29 December 2007

List #4: Questionable Praise

What’s perhaps more indicative of a person’s best of or worst of any given year is where they feel the general public has been mistaken. Certainly, frat boys and soccer moms galore will scoff at my pick of 300 for the worst film of the year (if you need proof, I believe Maxim magazine named it the best film of the year… that says it all). There are a number of critical bandwagons that always end up puzzling me, even if it doesn’t outright offend my sensibilities. Sean Penn’s Into the Wild was easily the most over-bloated junk of the year (hence it’s placement on my worst of the year list), but it was hardly the sole offender of a clusterfuck of a year where the only real agreement seems to have been that Cannes had a pretty phenomenal crop of films this year (No Country for Old Men, Zodiac, 4 Months 3 Weeks and 2 Days, Persepolis, The Diving Bell and the Butterfly to name a few). Here’s nine films (consider Into the Wild your tenth) that perplexed this reviewer as to their wild critical praise.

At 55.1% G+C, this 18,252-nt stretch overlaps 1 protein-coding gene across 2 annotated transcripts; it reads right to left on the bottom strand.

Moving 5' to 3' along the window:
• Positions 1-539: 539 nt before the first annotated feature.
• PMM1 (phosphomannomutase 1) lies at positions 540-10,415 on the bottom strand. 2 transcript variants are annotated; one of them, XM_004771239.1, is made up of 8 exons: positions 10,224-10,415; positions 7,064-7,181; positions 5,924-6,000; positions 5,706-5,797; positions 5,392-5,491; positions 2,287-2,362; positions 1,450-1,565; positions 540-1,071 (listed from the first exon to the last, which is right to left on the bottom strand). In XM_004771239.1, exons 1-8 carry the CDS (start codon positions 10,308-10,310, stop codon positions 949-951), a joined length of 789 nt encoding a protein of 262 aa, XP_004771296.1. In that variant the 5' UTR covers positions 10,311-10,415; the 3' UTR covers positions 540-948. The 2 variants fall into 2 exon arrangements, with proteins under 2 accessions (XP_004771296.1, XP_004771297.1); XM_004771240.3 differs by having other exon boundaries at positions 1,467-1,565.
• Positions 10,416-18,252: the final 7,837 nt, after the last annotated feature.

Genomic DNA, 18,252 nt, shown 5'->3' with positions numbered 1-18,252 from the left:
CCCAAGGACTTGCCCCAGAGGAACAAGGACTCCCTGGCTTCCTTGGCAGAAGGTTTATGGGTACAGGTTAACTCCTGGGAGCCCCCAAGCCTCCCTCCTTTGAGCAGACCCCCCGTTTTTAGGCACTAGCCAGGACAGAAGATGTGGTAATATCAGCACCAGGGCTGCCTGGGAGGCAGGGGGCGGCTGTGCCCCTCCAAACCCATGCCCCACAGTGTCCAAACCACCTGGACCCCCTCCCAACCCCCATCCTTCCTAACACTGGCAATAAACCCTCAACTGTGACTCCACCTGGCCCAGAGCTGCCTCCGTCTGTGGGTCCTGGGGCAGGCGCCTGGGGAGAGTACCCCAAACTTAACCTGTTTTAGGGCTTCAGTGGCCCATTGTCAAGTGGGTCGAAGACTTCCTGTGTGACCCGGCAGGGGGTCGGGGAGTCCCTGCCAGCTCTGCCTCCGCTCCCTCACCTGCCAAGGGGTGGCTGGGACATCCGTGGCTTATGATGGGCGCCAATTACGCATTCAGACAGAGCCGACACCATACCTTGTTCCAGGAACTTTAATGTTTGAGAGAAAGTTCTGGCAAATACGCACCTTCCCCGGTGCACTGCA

I’m Not There – dir. Todd Haynes – USA
I’ve been a long-time fan of Haynes ever since I got my hands on an edited VHS copy of his Poison. Haynes never really seemed to adhere to what most people would expect of him; after all, what would you have really expected him to follow Poison with anyways? There’s no doubt in my mind that he’ll never top the brilliance of Safe, but even with his haughty ambition in I’m Not There, I think I wanted something more than I got. Haynes has always been a visual director, though I wouldn’t say his films are necessarily from the same spectrum. Yet… I’m Not There feels like his best attempt to throw everything and the fucking kitchen sink into something that’s, well, a mess (purposeful or not, it’s still annoyingly untidy). You have Nicolas Roeg’s Performance, , Don’t Look Back (naturally), and even Haynes’ own Velvet Goldmine. And what do you do with all that? I’m afraid I’m going to have to toss it back. I don’t usually like to spit upon others’ interpretations of films (unless, of course, you thought Into the Wild was painted with the stroke of God), but I think most of the praise for I’m Not There comes from looking really hard and trying to find something that’s really not there (no pun intended). Certainly, though, if you rummaged through someone’s messy house you’d likely find a stray twenty-dollar bill or maybe a great vinyl somewhere within the wreckage. I just don’t see why you’d want to find out.